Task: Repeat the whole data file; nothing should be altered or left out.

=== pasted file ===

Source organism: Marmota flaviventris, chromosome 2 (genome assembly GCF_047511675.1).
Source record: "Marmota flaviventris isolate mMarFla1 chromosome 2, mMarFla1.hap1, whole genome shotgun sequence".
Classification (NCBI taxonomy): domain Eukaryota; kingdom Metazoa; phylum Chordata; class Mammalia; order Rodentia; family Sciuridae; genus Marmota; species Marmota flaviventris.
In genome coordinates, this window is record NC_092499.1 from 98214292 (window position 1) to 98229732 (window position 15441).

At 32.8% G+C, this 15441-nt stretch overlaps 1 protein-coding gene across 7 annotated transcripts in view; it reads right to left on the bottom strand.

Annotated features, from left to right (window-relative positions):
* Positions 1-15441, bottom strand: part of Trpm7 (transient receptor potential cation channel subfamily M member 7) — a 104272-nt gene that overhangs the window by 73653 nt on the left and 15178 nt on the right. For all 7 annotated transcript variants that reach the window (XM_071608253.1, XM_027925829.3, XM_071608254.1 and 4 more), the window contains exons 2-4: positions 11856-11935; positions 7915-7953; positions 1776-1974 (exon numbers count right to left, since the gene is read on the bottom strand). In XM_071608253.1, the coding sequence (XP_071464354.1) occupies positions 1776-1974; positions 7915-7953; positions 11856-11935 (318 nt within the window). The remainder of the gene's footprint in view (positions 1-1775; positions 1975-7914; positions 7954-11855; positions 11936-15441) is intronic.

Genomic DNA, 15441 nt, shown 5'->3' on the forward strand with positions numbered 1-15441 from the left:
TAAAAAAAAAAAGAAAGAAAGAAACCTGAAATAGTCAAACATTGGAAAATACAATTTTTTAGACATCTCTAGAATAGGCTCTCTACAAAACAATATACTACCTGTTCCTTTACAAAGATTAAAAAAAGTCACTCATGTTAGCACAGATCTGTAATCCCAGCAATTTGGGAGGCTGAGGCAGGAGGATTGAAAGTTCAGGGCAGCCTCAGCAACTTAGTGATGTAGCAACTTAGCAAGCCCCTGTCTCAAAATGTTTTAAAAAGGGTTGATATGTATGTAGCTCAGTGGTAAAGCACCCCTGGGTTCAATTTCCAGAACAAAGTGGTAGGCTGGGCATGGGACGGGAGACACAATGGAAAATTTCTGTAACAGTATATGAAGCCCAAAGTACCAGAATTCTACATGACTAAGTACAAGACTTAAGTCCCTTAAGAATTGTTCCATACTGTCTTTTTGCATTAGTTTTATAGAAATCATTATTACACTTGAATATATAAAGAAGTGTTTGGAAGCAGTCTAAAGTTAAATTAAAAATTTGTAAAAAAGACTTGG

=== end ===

Source organism: Marmota flaviventris, chromosome 2 (genome assembly GCF_047511675.1).
Source record: "Marmota flaviventris isolate mMarFla1 chromosome 2, mMarFla1.hap1, whole genome shotgun sequence".
Classification (NCBI taxonomy): domain Eukaryota; kingdom Metazoa; phylum Chordata; class Mammalia; order Rodentia; family Sciuridae; genus Marmota; species Marmota flaviventris.
In genome coordinates, this window is record NC_092499.1 from 98214292 (window position 1) to 98229732 (window position 15441).

At 32.8% G+C, this 15441-nt stretch overlaps 1 protein-coding gene across 7 annotated transcripts in view; it reads right to left on the bottom strand.

Annotated features, from left to right (window-relative positions):
* Positions 1-15441, bottom strand: part of Trpm7 (transient receptor potential cation channel subfamily M member 7) — a 104272-nt gene that overhangs the window by 73653 nt on the left and 15178 nt on the right. For all 7 annotated transcript variants that reach the window (XM_071608253.1, XM_027925829.3, XM_071608254.1 and 4 more), the window contains exons 2-4: positions 11856-11935; positions 7915-7953; positions 1776-1974 (exon numbers count right to left, since the gene is read on the bottom strand). In XM_071608253.1, the coding sequence (XP_071464354.1) occupies positions 1776-1974; positions 7915-7953; positions 11856-11935 (318 nt within the window). The remainder of the gene's footprint in view (positions 1-1775; positions 1975-7914; positions 7954-11855; positions 11936-15441) is intronic.

Genomic DNA, 15441 nt, shown 5'->3' on the forward strand with positions numbered 1-15441 from the left:
TAAAAAAAAAAAGAAAGAAAGAAACCTGAAATAGTCAAACATTGGAAAATACAATTTTTTAGACATCTCTAGAATAGGCTCTCTACAAAACAATATACTACCTGTTCCTTTACAAAGATTAAAAAAAGTCACTCATGTTAGCACAGATCTGTAATCCCAGCAATTTGGGAGGCTGAGGCAGGAGGATTGAAAGTTCAGGGCAGCCTCAGCAACTTAGTGATGTAGCAACTTAGCAAGCCCCTGTCTCAAAATGTTTTAAAAAGGGTTGATATGTATGTAGCTCAGTGGTAAAGCACCCCTGGGTTCAATTTCCAGAACAAAGTGGTAGGCTGGGCATGGGACGGGAGACACAATGGAAAATTTCTGTAACAGTATATGAAGCCCAAAGTACCAGAATTCTACATGACTAAGTACAAGACTTAAGTCCCTTAAGAATTGTTCCATACTGTCTTTTTGCATTAGTTTTATAGAAATCATTATTACACTTGAATATATAAAGAAGTGTTTGGAAGCAGTCTAAAGTTAAATTAAAAATTTGTAAAAAAGACTTGG